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Kinesys Helps Robbie Williams Swing Both Ways
UK - Two different elements of Kinesys automation are in action on Robbie Williams’ highly acclaimed Swings Both Ways tour, one for lighting and the other for the set / drapes department, both being controlled by a single Kinesys Vector system operated by Gareth Williams (no relation!).
The tour’s spectacular scenic aspects and lighting has been designed by show directors Lee Lodge and Willie Williams and LD Mark Cunniffe. Lighting includes three eye-catching chandeliers above the stage, each constructed from three concentric semi-circular trusses and flown on a total of nine points per chandelier. These are driven into numerous different positions by Liftket motors fitted with Kinesys Elevation 1+ drive units – giving 27 axis of automation in total.
The chandeliers are made from custom HUD style trussing manufactured by Thomas, which allows all the attached lighting fixtures to be stored, transported and cabled inside the trussing – saving considerable time on get-ins and de-rigs.
On the downstage face of each chandelier truss are flexible LED strips secured behind a plastic fascia creating the ‘crystal’ effect of a large chandelier. The neat cable management for each semi-circle is fed via the downstage pickup point of the trussing pieces.
The 27 x 1 tonne Liftket motors with their Elevation 1+ drives are all rigged in three cross and T-shaped mother grids which are flown above the stage - raised and lowered by Kinesys DigiHoist controllers.
They also live in this mother grid for travelling between shows, which is another massive time-saving element of the technical design. The grid can be unloaded from the trucks, assembled and flown up to the correct working height position in a little over an hour reports Gareth Williams.
These 27 lighting points are all fitted with Kinesys Libra load monitoring cells, which are connected to each Elevation 1+ drive, continuously scrutinizing the dynamic weight loadings and supplying a real-time onscreen readout for Gareth via the Vector console.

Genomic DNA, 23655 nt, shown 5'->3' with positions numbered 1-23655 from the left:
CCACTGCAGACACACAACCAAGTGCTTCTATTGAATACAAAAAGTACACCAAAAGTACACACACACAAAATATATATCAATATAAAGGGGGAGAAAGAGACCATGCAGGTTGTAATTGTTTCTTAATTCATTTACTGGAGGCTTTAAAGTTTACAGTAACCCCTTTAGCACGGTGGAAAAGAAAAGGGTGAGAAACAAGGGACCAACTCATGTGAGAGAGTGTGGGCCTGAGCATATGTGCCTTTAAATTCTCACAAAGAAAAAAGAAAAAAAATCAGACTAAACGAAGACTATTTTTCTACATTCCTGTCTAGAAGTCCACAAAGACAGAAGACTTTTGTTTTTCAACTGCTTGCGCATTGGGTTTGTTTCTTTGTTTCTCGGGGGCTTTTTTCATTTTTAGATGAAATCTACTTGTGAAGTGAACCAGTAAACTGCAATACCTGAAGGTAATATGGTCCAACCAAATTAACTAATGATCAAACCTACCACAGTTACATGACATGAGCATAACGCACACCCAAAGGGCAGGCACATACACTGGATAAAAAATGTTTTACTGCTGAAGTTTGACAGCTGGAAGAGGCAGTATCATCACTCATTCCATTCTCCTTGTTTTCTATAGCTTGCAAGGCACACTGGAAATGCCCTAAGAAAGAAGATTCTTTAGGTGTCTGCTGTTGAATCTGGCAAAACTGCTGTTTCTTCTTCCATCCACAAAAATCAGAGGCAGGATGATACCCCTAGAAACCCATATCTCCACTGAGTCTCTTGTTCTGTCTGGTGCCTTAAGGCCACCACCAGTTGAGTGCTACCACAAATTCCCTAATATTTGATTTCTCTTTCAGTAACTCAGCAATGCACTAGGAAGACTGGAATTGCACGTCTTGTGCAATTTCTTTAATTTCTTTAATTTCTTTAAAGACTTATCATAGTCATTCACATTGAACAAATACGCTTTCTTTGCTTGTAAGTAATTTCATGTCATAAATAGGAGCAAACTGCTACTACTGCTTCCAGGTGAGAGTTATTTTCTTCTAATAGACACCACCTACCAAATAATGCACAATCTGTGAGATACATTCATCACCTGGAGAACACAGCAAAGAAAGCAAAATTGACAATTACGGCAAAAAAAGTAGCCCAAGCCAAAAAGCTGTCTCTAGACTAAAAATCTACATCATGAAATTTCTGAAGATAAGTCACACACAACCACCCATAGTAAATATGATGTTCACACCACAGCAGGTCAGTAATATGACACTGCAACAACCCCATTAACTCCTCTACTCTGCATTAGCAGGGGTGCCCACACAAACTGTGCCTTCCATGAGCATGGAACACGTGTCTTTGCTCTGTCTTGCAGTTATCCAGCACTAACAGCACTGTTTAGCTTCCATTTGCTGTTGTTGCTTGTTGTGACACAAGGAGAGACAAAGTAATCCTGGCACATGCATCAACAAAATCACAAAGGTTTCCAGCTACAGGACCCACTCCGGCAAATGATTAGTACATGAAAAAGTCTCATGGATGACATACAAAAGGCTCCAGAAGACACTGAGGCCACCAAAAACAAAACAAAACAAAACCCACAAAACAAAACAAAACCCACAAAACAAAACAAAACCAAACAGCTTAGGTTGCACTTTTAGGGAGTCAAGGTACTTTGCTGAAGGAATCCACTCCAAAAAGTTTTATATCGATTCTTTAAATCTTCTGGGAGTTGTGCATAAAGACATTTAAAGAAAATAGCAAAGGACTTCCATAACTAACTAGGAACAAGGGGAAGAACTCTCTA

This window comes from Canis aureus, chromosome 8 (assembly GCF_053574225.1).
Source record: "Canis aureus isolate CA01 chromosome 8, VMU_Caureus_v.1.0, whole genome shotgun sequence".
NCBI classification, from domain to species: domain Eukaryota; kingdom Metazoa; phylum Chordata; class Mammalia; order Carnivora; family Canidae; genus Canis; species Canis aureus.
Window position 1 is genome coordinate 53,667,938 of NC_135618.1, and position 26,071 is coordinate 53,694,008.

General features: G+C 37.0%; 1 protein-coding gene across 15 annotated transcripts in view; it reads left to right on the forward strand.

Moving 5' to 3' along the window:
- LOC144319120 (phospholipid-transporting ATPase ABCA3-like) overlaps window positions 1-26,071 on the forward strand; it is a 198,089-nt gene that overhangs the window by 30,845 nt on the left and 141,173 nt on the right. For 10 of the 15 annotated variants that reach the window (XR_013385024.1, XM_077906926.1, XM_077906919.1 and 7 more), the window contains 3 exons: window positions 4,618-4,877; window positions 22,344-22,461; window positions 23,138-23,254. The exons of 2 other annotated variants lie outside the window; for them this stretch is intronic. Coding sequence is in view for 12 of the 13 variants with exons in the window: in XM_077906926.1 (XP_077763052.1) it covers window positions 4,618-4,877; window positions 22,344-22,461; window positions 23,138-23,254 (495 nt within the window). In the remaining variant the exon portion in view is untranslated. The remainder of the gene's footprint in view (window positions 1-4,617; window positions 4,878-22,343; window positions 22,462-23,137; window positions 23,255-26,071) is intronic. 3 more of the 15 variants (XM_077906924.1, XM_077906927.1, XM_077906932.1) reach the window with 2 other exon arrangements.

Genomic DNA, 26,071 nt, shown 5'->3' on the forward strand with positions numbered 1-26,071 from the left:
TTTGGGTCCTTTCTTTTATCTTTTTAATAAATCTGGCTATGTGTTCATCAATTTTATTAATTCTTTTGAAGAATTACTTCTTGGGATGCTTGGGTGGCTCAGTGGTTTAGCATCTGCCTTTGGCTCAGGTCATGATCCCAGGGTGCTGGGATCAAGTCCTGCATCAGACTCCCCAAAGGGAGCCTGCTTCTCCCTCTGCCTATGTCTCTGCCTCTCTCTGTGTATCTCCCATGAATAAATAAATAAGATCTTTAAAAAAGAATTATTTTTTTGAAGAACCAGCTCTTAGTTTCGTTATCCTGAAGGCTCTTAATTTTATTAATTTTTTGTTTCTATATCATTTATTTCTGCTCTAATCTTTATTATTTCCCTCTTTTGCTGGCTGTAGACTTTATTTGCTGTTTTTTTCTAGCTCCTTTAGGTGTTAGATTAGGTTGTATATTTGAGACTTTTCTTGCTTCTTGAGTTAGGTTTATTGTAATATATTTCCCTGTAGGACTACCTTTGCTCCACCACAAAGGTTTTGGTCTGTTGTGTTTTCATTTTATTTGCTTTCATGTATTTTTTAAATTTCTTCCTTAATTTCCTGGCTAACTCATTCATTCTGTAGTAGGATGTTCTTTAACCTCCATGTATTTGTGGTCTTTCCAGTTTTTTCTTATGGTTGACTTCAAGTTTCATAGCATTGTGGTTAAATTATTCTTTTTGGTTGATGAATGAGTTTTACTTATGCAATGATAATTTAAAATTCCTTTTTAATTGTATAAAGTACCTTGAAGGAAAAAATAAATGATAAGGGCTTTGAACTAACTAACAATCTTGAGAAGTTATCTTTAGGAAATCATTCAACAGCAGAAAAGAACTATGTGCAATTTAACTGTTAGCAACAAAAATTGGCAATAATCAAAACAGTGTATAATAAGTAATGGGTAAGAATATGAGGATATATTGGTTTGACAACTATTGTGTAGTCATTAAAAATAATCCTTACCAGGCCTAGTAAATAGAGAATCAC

Four further Kinesys points are used by the set department to move a massive Austrian drape system up and down. This comes in when Robbie Williams is performing on the forestage and the passerelle walkway out in the audience.
The drape mechanism is attached to a large semi-circular truss that is wider than the stage and is divided into three sections, each with a motor, gearbox and the Austrian drape lifting parts. The shafts that lower and raise the drape sections are driven by Kinesys Evo drives which give the positional accuracy needed to create the different drape looks.
Just upstage of this, on another semi-circular truss that is part of the same mechanism, is another drape system – this time it is a classic red music hall style cloth which is lowered and raised for one specific gag. Another Kinesys Evo drive is mounted on the truss connected to a continuous shaft which controls the drape movement.
All the draping elements have been custom designed and built by Hitchin-based Brilliant Stages.
All 31 axis of control – the 27 chandelier Elevation 1+ motors and the four Evo Drives are all run from Gareth Williams’ Kinesys’ Vector control console, supplied by the tour’s lighting contractor Neg Earth, including a fully redundant backup system.
The Vector is integrated with the two Kinesys PDES (Power Distro E Stop) units which are dedicated to the 27 lighting points and the Evo DC8 control hubs running the four Evo racks via one of Kinesys’ new Mentor racks.
Gareth has been working with Kinesys products for around eight years and is one of the UK’s most experienced operators with additional experience working on many other leading automation systems stretching back over 25 years. He comments: "The Kinesys package, and in particular Vector, offers one of the easiest, flexible and integrated stage automation solutions available. It allows programmers and operators to make things as complicated or simple as required and is an easy system to set up and work with."
Gareth has around 30 automation cues in the show, which all add to the visual spectacle of another show-stopping Robbie Williams live experience.
3rd July 2014
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